Topic: Career and Technical Education
SREB’s leadership in career and technical education spans decades and includes the nation’s largest school improvement network, turnkey curricula, research, and statewide policy recommendations. SREB helps states, districts and schools design and build career pathways for the critical transition from high school to postsecondary studies and the workplace.
Career pathways have the power to close critical credential attainment and skills gaps.
Learn how SREB is partnering with states to design accountability systems that recognize the power of career pathways to help students gain a head start on a postsecondary credential or degree and thrive in the global labor market.
Valuing Both Cs in College- and Career-Readiness Accountability Systems
How states can use career pathways to close credential attainment and skills gaps.
This publication explores how state accountability systems currently address college readiness and academic and technical career readiness and offers recommendations and examples of policies and practices that incentivize and reward districts and schools for preparing more students to earn credentials and degrees in high-demand career fields.
High schools are challenged like never before to prepare students better for a wide array of postsecondary options. This brochure introduces the eight STEM-based AC programs ready for your school or system to adopt.
It is no secret that in the modern economy, STEM fields are in constant need of qualified workers. There simply are not enough people with STEM skills to fill vacancies, even though those who hold STEM degrees make 26 percent more than their contemporaries who hold non-STEM degrees. Countless studies have chronicled various reasons why too few students participate in STEM education; however, a new survey from Pew Research Center finds that the number one reason students are not studying STEM might be that they view these fields as too difficult.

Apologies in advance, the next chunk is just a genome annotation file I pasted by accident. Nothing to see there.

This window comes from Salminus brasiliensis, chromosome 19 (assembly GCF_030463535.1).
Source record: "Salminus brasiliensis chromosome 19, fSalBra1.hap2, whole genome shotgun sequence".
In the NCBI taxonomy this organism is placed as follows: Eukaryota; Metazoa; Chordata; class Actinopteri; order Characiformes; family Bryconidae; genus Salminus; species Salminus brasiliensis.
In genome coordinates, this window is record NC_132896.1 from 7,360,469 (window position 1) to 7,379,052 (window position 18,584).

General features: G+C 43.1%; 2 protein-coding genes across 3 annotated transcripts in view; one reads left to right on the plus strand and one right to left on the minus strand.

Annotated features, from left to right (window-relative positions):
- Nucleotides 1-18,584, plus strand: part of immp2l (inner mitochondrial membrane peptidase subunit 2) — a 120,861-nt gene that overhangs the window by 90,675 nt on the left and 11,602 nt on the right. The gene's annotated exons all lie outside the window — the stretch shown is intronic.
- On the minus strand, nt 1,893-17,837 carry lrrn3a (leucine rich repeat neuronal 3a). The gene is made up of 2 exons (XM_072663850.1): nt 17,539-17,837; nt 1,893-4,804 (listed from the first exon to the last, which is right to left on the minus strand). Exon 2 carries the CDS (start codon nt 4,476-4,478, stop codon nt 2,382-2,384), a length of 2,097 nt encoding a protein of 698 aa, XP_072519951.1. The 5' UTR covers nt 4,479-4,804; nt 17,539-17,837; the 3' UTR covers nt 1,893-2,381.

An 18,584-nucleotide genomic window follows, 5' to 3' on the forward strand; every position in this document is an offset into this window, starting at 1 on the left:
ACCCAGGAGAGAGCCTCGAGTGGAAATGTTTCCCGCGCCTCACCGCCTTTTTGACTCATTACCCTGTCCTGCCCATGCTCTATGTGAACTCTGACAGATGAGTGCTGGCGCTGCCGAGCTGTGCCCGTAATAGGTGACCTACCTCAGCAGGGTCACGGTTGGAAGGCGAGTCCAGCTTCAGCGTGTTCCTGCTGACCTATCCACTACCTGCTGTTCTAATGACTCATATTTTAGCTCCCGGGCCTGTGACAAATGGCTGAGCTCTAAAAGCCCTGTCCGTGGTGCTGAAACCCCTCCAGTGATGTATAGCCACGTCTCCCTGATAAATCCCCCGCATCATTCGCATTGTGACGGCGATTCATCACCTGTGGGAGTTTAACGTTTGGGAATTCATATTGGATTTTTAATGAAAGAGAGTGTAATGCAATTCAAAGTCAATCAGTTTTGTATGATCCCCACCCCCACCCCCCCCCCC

Inspiring Students to Explore STEM with SREB’s Advanced Career Courses
How AC’s nine pathways connect classrooms, college and the careers of the future
As you know, science, technology, engineering and math (STEM) skills are in high demand in today’s fast-paced, technology-driven economy. Leading employers prize job candidates with strong communication and teamwork skills who anticipate workplace problems and can apply literacy, math and technical know-how to solve them. (Learn more in this Business Roundtable report).
“I believe the Aerospace Engineering curriculum is helping students to learn and to think like engineers,” says Bill Vivian who teaches the Advanced Career (AC) Aerospace Engineering curriculum at Sun Valley High School in Charlotte, North Carolina.
Beginning the Bachelor of Science in Nursing in High School
How Kentucky Created a 120-Credit Hour Nursing Career Pathway